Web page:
Have a cup, or maybe even two cups of coffee. But make sure it’s organic!
An article published on March 18, 2013 in the journal Vascular Medicine suggests that the consumption of boiled coffee could be the reason for the exceptional longevity of residents of the Greek island Ikaria, which has a high percentage of long-lived individuals. While 0.1 percent of Europeans survive longer than 90 years, ten times as many inhabitants of Ikaria live to the age of 90 or older.
The study included 142 residents of Ikaria aged 66 to 91. The participants underwent ultrasound assessment of flow-mediated dilation to assess endothelial function, a measure of cardiovascular health. Responses to dietary questionnaires were used to quantify coffee intake as low, moderate or high.
While flow mediated dilation increased with coffee intake, drinking boiled Greek coffee was associated with better endothelial function in comparison with drinking other types of coffee, even among subjects with hypertension. “Boiled Greek type of coffee, which is rich in polyphenols and antioxidants and contains only a moderate amount of caffeine, seems to gather benefits compared to other coffee beverages,” lead researcher Gerasimos Siasos of the University of Athens Medical School explained.
“To our knowledge, there are no clinical studies evaluating the effects of chronic coffee consumption on endothelial function, especially in subjects with established cardiovascu¬lar risk factors such as elderly individuals,” the authors write.
“The present study provides evidence that chronic consump¬tion of the boiled Greek type of coffee is associated with improved endothelial function in elderly individuals with an increased burden of cardiovascular risk factors,” they conclude. “Given the wide¬spread use of coffee beverages across the world and the fact that even small health effects of coffee could have a large impact on public health, further studies are needed to docu¬ment the exact beneficial mechanisms of coffee in vascular integrity.”
Friday, November 22, 2013. The American Heart Association’s Scientific Sessions 2013, held November 16-20 this year in Dallas, was the site of a presentation by Masato Tsutsui, MD, PhD of a benefit for coffee in improving small vessel blood flow. Previous studies have revealed improvement in large artery function in association with caffeine consumption, as well as a reduced risk of dying from cardiovascular events over a given period of time. “Although microvessels regulate vascular resistance and tissue blood flow, and play an essential role in the circulatory system, no study has ever addressed the effect of coffee on microvascular function,” Dr Tsutsui and his coauthors write.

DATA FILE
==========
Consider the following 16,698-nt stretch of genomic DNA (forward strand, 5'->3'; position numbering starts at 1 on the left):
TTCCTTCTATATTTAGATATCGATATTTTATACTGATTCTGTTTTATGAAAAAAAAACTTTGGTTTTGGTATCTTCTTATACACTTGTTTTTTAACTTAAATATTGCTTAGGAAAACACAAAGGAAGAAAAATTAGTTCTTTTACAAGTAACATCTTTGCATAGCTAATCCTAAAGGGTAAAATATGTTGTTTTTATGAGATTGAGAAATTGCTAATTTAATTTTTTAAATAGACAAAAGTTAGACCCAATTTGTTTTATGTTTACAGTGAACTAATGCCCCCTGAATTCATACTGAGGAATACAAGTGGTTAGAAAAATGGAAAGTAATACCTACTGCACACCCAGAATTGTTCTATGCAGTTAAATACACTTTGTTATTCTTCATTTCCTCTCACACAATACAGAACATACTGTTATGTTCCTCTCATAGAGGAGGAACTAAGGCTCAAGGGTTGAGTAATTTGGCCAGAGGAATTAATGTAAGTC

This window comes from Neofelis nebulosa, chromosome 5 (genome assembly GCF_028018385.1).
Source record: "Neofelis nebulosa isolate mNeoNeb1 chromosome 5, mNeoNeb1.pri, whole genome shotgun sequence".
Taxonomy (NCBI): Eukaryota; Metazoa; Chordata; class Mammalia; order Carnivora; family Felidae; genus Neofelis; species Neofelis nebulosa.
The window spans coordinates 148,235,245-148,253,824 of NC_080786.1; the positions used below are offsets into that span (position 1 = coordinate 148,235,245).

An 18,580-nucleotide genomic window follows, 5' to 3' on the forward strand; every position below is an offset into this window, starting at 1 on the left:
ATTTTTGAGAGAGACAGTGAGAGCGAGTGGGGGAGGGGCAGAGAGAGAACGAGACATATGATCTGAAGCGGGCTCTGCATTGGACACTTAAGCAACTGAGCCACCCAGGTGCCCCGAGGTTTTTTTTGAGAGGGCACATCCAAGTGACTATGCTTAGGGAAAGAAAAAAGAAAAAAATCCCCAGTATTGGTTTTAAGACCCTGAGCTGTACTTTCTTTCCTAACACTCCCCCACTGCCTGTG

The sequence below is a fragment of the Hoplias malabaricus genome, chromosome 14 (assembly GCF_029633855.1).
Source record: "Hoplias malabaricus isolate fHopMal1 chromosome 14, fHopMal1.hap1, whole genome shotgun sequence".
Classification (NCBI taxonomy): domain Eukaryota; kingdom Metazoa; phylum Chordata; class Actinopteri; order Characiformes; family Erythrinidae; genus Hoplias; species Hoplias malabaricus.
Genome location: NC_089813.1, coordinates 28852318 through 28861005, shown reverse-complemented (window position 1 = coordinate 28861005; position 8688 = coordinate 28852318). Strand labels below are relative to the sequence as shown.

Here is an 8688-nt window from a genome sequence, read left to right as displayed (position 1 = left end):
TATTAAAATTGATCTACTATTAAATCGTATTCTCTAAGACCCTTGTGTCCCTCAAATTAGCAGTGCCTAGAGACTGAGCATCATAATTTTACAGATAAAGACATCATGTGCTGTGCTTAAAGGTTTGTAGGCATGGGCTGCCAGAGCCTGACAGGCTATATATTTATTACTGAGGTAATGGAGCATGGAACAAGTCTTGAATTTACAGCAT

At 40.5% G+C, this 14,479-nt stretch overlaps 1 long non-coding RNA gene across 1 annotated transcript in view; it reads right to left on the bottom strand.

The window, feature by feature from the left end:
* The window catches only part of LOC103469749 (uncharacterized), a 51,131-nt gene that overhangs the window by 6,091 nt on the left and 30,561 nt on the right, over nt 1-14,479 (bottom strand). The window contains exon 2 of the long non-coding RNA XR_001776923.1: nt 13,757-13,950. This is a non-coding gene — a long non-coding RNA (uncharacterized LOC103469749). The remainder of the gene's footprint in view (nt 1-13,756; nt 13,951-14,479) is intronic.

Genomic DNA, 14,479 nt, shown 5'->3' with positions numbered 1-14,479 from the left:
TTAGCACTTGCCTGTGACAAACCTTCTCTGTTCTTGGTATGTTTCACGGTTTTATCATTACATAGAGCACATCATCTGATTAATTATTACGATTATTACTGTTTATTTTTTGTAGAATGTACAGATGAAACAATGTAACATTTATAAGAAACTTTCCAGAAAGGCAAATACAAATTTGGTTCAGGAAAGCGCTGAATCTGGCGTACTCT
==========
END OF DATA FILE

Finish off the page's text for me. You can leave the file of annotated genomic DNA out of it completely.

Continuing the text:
The current double-blinded study included 27 healthy men and women aged 22 to 30 who were not coffee drinkers. Participants were given a five ounce cup of coffee that contained caffeine or one cup of decaffeinated coffee, and finger blood flow was measured via Doppler flowmetry, which evaluates microscopic blood circulation. (Blood flow to the fingers is an indicator of small blood vessel endothelial function.) After two days, those who received coffee that contained caffeine were given a cup of decaffeinated coffee and participants who received decaffeinated were given coffee with caffeine, and blood flow was re-evaluated.
Tuesday, March 19, 2013. An article published on March 14, 2013 in Stroke: Journal of the American Heart Association reveals a protective effect for green tea and coffee against stroke in middle-aged men and women.
Yoshiro Kokubo, MD, PhD and associates analyzed data from 82,369 participants who were free of cancer or heart disease upon enrollment in the Japan Public Health Center-Based Study Cohort I and II. Dietary questionnaires administered at enrollment provided information on green tea and coffee consumption frequency. The subjects were followed for an average of 13 years, during which 3,425 strokes (including 1,964 cerebral infarctions, 1,001 intracerebral hemorrhages and 460 subarachnoid hemorrhages) and 910 coronary heart disease events occurred, resulting in a total of 4,335 cardiovascular disease events.